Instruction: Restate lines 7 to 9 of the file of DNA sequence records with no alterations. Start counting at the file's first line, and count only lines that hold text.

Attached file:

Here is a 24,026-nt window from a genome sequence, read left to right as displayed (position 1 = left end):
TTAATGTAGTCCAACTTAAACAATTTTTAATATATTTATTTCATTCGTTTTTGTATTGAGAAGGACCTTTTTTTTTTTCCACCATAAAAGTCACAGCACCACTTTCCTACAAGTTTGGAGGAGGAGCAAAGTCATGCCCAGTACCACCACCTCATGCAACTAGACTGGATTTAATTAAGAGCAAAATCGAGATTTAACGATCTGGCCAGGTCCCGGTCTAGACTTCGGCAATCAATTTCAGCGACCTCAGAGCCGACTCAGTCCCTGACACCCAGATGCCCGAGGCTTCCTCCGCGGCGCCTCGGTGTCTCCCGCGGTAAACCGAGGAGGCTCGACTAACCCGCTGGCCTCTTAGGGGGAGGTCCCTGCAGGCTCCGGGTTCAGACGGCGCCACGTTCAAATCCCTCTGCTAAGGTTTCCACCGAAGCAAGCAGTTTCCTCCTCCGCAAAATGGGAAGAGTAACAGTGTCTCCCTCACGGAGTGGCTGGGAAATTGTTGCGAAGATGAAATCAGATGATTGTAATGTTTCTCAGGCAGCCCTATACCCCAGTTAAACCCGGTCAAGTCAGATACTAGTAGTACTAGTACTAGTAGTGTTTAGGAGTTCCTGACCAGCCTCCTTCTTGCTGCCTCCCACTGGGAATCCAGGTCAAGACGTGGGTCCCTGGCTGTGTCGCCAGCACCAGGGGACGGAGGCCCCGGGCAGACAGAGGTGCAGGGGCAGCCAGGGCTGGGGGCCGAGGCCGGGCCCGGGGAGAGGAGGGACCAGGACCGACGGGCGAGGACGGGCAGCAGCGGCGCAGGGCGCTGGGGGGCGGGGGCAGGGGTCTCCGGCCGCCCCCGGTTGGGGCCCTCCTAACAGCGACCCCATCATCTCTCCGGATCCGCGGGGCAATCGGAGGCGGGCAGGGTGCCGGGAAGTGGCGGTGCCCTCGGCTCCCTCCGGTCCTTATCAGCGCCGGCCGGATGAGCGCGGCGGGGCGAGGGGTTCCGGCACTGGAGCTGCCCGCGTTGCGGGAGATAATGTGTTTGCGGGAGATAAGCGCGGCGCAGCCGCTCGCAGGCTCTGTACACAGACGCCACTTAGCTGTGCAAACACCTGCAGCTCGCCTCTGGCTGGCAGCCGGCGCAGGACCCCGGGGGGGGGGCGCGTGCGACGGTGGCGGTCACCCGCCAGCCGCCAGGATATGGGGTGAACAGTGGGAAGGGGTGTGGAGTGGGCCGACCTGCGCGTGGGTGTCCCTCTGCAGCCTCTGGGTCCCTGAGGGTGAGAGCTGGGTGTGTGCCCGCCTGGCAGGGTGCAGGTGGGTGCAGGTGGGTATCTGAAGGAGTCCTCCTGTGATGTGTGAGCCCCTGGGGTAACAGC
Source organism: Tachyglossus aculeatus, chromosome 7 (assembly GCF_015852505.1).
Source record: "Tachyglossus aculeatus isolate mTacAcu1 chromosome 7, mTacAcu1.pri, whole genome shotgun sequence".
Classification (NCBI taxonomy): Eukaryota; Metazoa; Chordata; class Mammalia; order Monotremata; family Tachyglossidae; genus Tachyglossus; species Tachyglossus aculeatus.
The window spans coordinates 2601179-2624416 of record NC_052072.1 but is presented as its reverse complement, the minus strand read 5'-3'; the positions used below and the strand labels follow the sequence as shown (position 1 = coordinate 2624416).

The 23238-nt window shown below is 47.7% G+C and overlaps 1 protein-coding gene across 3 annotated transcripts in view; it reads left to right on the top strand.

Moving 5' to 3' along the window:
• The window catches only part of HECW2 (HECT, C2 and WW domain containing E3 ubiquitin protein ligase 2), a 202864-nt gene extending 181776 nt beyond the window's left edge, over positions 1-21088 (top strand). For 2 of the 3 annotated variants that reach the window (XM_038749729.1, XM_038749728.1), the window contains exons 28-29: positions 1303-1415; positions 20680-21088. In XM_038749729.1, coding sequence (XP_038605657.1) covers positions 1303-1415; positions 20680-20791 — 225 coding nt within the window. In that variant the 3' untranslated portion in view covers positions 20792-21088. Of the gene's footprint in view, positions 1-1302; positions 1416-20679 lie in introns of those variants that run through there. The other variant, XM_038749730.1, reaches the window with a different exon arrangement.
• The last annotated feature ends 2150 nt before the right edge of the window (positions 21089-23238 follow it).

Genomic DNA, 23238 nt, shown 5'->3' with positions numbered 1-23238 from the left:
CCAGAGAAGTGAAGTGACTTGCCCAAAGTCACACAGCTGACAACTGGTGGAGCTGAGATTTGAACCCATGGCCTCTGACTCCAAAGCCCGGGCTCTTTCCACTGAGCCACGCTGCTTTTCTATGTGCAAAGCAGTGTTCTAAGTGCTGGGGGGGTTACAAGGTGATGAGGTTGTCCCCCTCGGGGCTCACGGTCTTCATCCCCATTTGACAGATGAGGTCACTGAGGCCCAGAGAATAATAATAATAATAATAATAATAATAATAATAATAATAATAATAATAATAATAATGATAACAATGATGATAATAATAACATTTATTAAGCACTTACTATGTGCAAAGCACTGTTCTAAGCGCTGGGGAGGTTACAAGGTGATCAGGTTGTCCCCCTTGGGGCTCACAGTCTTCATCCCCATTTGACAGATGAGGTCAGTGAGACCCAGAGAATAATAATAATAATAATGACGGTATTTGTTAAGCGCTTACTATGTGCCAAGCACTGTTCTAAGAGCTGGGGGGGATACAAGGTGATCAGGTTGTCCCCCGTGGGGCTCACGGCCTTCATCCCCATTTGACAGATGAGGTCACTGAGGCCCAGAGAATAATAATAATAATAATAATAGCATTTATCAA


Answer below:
The 23238-nt window shown below is 47.7% G+C and overlaps 1 protein-coding gene across 3 annotated transcripts in view; it reads left to right on the top strand.

Moving 5' to 3' along the window:
• The window catches only part of HECW2 (HECT, C2 and WW domain containing E3 ubiquitin protein ligase 2), a 202864-nt gene extending 181776 nt beyond the window's left edge, over positions 1-21088 (top strand). For 2 of the 3 annotated variants that reach the window (XM_038749729.1, XM_038749728.1), the window contains exons 28-29: positions 1303-1415; positions 20680-21088. In XM_038749729.1, coding sequence (XP_038605657.1) covers positions 1303-1415; positions 20680-20791 — 225 coding nt within the window. In that variant the 3' untranslated portion in view covers positions 20792-21088. Of the gene's footprint in view, positions 1-1302; positions 1416-20679 lie in introns of those variants that run through there. The other variant, XM_038749730.1, reaches the window with a different exon arrangement.